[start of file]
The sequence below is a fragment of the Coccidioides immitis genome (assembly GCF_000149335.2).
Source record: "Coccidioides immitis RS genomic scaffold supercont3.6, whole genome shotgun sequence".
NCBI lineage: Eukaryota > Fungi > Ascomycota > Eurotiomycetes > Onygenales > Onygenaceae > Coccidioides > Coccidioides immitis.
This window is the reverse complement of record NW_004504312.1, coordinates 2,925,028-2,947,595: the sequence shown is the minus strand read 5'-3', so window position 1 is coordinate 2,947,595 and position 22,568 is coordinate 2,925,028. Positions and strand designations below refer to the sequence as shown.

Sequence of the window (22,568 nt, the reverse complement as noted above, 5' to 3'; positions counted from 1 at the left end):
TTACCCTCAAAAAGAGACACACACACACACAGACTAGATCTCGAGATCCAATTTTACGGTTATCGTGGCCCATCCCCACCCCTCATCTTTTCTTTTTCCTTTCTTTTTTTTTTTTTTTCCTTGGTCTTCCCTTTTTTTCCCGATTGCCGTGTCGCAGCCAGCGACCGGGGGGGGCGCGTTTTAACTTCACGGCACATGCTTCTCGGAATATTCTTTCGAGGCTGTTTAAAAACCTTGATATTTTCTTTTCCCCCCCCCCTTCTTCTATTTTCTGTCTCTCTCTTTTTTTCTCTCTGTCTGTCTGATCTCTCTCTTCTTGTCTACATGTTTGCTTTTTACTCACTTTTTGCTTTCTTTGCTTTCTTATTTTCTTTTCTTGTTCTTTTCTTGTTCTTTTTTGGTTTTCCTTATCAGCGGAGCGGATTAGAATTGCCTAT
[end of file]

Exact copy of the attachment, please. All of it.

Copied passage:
The sequence below is a fragment of the Coccidioides immitis genome (assembly GCF_000149335.2).
Source record: "Coccidioides immitis RS genomic scaffold supercont3.6, whole genome shotgun sequence".
NCBI lineage: Eukaryota > Fungi > Ascomycota > Eurotiomycetes > Onygenales > Onygenaceae > Coccidioides > Coccidioides immitis.
This window is the reverse complement of record NW_004504312.1, coordinates 2,925,028-2,947,595: the sequence shown is the minus strand read 5'-3', so window position 1 is coordinate 2,947,595 and position 22,568 is coordinate 2,925,028. Positions and strand designations below refer to the sequence as shown.

Sequence of the window (22,568 nt, the reverse complement as noted above, 5' to 3'; positions counted from 1 at the left end):
TTACCCTCAAAAAGAGACACACACACACACAGACTAGATCTCGAGATCCAATTTTACGGTTATCGTGGCCCATCCCCACCCCTCATCTTTTCTTTTTCCTTTCTTTTTTTTTTTTTTTCCTTGGTCTTCCCTTTTTTTCCCGATTGCCGTGTCGCAGCCAGCGACCGGGGGGGGCGCGTTTTAACTTCACGGCACATGCTTCTCGGAATATTCTTTCGAGGCTGTTTAAAAACCTTGATATTTTCTTTTCCCCCCCCCCTTCTTCTATTTTCTGTCTCTCTCTTTTTTTCTCTCTGTCTGTCTGATCTCTCTCTTCTTGTCTACATGTTTGCTTTTTACTCACTTTTTGCTTTCTTTGCTTTCTTATTTTCTTTTCTTGTTCTTTTCTTGTTCTTTTTTGGTTTTCCTTATCAGCGGAGCGGATTAGAATTGCCTAT